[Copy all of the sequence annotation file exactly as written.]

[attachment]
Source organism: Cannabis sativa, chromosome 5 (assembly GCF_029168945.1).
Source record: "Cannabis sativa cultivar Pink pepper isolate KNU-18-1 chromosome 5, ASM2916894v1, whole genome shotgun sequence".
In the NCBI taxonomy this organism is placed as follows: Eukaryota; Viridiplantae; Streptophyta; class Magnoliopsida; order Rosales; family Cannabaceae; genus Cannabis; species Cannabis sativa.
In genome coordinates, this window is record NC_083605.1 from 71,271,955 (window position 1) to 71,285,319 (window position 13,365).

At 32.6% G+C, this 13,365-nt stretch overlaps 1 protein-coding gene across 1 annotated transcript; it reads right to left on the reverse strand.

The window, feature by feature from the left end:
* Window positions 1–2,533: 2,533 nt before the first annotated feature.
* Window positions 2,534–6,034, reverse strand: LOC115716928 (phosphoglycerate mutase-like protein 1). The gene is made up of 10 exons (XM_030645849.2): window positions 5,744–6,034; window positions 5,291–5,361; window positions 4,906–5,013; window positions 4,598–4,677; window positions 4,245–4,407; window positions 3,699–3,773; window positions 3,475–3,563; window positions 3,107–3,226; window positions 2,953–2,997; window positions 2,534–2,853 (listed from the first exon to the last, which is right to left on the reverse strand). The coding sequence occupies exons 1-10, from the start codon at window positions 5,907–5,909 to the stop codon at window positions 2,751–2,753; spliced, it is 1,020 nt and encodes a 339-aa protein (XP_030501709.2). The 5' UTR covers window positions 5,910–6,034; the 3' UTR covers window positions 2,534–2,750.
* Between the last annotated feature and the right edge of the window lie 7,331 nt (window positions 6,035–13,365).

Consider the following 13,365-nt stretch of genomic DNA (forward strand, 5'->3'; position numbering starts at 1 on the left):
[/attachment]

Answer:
Source organism: Cannabis sativa, chromosome 5 (assembly GCF_029168945.1).
Source record: "Cannabis sativa cultivar Pink pepper isolate KNU-18-1 chromosome 5, ASM2916894v1, whole genome shotgun sequence".
In the NCBI taxonomy this organism is placed as follows: Eukaryota; Viridiplantae; Streptophyta; class Magnoliopsida; order Rosales; family Cannabaceae; genus Cannabis; species Cannabis sativa.
In genome coordinates, this window is record NC_083605.1 from 71,271,955 (window position 1) to 71,285,319 (window position 13,365).

At 32.6% G+C, this 13,365-nt stretch overlaps 1 protein-coding gene across 1 annotated transcript; it reads right to left on the reverse strand.

The window, feature by feature from the left end:
* Window positions 1–2,533: 2,533 nt before the first annotated feature.
* Window positions 2,534–6,034, reverse strand: LOC115716928 (phosphoglycerate mutase-like protein 1). The gene is made up of 10 exons (XM_030645849.2): window positions 5,744–6,034; window positions 5,291–5,361; window positions 4,906–5,013; window positions 4,598–4,677; window positions 4,245–4,407; window positions 3,699–3,773; window positions 3,475–3,563; window positions 3,107–3,226; window positions 2,953–2,997; window positions 2,534–2,853 (listed from the first exon to the last, which is right to left on the reverse strand). The coding sequence occupies exons 1-10, from the start codon at window positions 5,907–5,909 to the stop codon at window positions 2,751–2,753; spliced, it is 1,020 nt and encodes a 339-aa protein (XP_030501709.2). The 5' UTR covers window positions 5,910–6,034; the 3' UTR covers window positions 2,534–2,750.
* Between the last annotated feature and the right edge of the window lie 7,331 nt (window positions 6,035–13,365).

Consider the following 13,365-nt stretch of genomic DNA (forward strand, 5'->3'; position numbering starts at 1 on the left):